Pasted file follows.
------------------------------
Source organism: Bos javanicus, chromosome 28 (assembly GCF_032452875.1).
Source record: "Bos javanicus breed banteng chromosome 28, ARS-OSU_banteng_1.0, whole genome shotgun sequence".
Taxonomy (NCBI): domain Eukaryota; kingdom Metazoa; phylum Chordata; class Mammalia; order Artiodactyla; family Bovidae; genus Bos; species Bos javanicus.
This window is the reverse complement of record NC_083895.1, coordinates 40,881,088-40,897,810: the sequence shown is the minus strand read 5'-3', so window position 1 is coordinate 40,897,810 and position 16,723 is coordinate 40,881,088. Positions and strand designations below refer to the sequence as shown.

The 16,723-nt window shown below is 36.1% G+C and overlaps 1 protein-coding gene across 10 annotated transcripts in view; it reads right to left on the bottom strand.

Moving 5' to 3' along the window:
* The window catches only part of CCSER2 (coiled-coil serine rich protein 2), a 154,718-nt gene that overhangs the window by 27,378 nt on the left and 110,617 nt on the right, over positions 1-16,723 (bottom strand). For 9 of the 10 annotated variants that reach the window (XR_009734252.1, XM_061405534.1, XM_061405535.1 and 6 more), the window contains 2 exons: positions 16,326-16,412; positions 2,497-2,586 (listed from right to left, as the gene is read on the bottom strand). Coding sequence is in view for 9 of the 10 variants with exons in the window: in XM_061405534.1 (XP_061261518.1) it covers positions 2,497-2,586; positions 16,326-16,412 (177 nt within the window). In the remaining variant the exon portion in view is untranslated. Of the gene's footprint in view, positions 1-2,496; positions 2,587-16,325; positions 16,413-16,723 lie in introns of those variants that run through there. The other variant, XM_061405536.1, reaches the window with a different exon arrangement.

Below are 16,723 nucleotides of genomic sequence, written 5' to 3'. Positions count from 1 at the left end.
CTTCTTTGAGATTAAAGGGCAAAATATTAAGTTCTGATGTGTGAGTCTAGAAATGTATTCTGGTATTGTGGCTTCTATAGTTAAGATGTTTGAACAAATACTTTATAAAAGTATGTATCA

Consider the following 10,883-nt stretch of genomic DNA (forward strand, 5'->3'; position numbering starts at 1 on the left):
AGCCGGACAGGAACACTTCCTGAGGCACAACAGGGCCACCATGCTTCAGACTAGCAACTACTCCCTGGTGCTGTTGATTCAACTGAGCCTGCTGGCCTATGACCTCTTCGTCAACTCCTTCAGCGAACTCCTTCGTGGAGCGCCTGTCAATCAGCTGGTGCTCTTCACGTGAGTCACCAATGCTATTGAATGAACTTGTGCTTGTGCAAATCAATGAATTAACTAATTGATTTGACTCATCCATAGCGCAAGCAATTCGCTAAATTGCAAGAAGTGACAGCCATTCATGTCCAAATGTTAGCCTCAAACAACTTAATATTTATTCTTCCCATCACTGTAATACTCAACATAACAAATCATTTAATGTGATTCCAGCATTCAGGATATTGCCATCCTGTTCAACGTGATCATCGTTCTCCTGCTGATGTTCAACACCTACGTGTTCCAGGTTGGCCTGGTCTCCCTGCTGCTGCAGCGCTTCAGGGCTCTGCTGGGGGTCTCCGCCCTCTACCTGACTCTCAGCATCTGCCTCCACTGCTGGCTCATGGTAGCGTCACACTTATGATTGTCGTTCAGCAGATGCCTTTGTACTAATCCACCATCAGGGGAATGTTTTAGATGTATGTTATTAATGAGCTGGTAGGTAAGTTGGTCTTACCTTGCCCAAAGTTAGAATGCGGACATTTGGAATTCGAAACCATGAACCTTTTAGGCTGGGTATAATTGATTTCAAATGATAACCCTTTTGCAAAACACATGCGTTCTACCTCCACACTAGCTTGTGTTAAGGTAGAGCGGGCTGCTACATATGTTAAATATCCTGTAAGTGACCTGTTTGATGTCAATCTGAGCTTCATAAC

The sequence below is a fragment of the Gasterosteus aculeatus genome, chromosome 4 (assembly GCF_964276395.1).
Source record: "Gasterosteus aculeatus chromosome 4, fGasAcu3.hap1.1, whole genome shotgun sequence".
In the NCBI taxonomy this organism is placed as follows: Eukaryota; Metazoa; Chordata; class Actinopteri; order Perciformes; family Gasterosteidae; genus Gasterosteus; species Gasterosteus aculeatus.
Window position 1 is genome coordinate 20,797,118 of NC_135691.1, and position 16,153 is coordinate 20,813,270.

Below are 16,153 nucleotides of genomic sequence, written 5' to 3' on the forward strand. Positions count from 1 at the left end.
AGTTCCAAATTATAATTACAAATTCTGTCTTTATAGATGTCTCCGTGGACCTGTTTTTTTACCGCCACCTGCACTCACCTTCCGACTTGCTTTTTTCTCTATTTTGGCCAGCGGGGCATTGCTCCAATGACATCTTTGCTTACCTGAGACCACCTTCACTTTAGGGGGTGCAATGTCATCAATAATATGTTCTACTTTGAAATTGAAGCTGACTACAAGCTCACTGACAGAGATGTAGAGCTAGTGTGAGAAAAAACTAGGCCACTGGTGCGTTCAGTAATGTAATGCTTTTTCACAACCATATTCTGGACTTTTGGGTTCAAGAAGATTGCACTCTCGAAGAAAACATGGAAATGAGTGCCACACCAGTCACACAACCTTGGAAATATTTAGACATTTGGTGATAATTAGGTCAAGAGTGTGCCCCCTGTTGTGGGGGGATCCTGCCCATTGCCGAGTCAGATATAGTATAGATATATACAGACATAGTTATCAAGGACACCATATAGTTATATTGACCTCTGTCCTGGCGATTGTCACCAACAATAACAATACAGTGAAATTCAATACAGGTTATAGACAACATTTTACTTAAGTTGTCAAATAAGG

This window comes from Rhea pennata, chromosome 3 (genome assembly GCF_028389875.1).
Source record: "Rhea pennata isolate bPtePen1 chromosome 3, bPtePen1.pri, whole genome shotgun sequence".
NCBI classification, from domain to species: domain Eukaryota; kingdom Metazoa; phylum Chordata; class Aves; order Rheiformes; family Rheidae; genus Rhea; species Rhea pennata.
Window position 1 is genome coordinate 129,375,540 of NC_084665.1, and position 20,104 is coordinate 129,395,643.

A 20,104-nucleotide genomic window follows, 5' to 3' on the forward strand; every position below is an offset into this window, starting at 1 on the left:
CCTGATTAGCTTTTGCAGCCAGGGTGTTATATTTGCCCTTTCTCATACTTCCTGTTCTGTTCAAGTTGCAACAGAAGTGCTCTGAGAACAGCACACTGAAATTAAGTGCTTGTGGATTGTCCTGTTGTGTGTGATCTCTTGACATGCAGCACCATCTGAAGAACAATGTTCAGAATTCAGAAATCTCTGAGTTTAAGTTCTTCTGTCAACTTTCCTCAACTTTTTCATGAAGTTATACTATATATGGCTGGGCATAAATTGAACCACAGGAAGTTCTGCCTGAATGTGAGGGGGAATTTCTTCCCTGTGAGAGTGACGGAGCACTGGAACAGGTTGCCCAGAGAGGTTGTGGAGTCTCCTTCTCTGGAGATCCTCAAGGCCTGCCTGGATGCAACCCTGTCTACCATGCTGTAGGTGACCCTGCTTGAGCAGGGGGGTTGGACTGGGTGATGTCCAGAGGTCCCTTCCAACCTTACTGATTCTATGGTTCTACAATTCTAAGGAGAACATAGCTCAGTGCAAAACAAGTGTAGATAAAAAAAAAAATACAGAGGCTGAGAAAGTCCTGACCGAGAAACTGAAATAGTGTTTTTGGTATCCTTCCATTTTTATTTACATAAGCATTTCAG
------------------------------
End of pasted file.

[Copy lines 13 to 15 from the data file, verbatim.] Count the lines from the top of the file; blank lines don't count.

Source record: "Gasterosteus aculeatus chromosome 4, fGasAcu3.hap1.1, whole genome shotgun sequence".
In the NCBI taxonomy this organism is placed as follows: Eukaryota; Metazoa; Chordata; class Actinopteri; order Perciformes; family Gasterosteidae; genus Gasterosteus; species Gasterosteus aculeatus.
Window position 1 is genome coordinate 20,797,118 of NC_135691.1, and position 16,153 is coordinate 20,813,270.